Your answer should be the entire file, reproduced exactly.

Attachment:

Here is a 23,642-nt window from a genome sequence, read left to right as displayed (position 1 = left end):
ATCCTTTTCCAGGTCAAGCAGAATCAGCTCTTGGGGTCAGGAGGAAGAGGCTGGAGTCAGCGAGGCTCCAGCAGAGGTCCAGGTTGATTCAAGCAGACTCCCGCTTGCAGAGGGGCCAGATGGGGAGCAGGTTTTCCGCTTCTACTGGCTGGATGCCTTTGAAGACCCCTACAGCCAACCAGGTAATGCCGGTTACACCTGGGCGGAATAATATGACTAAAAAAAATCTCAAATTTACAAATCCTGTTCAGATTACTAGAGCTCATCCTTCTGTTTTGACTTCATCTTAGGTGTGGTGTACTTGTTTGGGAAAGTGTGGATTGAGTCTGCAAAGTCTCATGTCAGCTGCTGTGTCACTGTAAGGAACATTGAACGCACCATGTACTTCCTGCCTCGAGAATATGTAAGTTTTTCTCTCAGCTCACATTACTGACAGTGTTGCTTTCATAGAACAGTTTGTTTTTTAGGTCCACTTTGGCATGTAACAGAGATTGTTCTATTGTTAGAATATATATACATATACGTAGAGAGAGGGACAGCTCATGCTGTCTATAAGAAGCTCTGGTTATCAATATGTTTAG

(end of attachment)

Here is a 23,642-nt window from a genome sequence, read left to right as displayed (position 1 = left end):
ATCCTTTTCCAGGTCAAGCAGAATCAGCTCTTGGGGTCAGGAGGAAGAGGCTGGAGTCAGCGAGGCTCCAGCAGAGGTCCAGGTTGATTCAAGCAGACTCCCGCTTGCAGAGGGGCCAGATGGGGAGCAGGTTTTCCGCTTCTACTGGCTGGATGCCTTTGAAGACCCCTACAGCCAACCAGGTAATGCCGGTTACACCTGGGCGGAATAATATGACTAAAAAAAATCTCAAATTTACAAATCCTGTTCAGATTACTAGAGCTCATCCTTCTGTTTTGACTTCATCTTAGGTGTGGTGTACTTGTTTGGGAAAGTGTGGATTGAGTCTGCAAAGTCTCATGTCAGCTGCTGTGTCACTGTAAGGAACATTGAACGCACCATGTACTTCCTGCCTCGAGAATATGTAAGTTTTTCTCTCAGCTCACATTACTGACAGTGTTGCTTTCATAGAACAGTTTGTTTTTTAGGTCCACTTTGGCATGTAACAGAGATTGTTCTATTGTTAGAATATATATACATATACGTAGAGAGAGGGACAGCTCATGCTGTCTATAAGAAGCTCTGGTTATCAATATGTTTAG